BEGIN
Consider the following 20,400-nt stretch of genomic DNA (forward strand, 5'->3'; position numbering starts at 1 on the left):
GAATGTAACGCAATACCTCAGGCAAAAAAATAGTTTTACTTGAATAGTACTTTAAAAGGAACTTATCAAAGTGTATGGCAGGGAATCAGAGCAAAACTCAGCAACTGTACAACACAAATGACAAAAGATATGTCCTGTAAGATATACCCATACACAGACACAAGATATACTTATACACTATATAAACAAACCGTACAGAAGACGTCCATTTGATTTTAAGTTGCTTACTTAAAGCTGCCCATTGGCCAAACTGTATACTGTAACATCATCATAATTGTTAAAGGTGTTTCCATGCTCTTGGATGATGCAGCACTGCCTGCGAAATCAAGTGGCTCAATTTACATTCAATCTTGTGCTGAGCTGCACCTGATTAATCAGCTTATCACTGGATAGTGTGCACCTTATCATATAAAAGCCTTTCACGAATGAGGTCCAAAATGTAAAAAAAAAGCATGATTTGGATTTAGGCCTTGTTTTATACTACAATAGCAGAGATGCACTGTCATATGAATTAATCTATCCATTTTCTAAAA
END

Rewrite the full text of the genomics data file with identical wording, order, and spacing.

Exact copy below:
Consider the following 20,400-nt stretch of genomic DNA (forward strand, 5'->3'; position numbering starts at 1 on the left):
GAATGTAACGCAATACCTCAGGCAAAAAAATAGTTTTACTTGAATAGTACTTTAAAAGGAACTTATCAAAGTGTATGGCAGGGAATCAGAGCAAAACTCAGCAACTGTACAACACAAATGACAAAAGATATGTCCTGTAAGATATACCCATACACAGACACAAGATATACTTATACACTATATAAACAAACCGTACAGAAGACGTCCATTTGATTTTAAGTTGCTTACTTAAAGCTGCCCATTGGCCAAACTGTATACTGTAACATCATCATAATTGTTAAAGGTGTTTCCATGCTCTTGGATGATGCAGCACTGCCTGCGAAATCAAGTGGCTCAATTTACATTCAATCTTGTGCTGAGCTGCACCTGATTAATCAGCTTATCACTGGATAGTGTGCACCTTATCATATAAAAGCCTTTCACGAATGAGGTCCAAAATGTAAAAAAAAAGCATGATTTGGATTTAGGCCTTGTTTTATACTACAATAGCAGAGATGCACTGTCATATGAATTAATCTATCCATTTTCTAAAA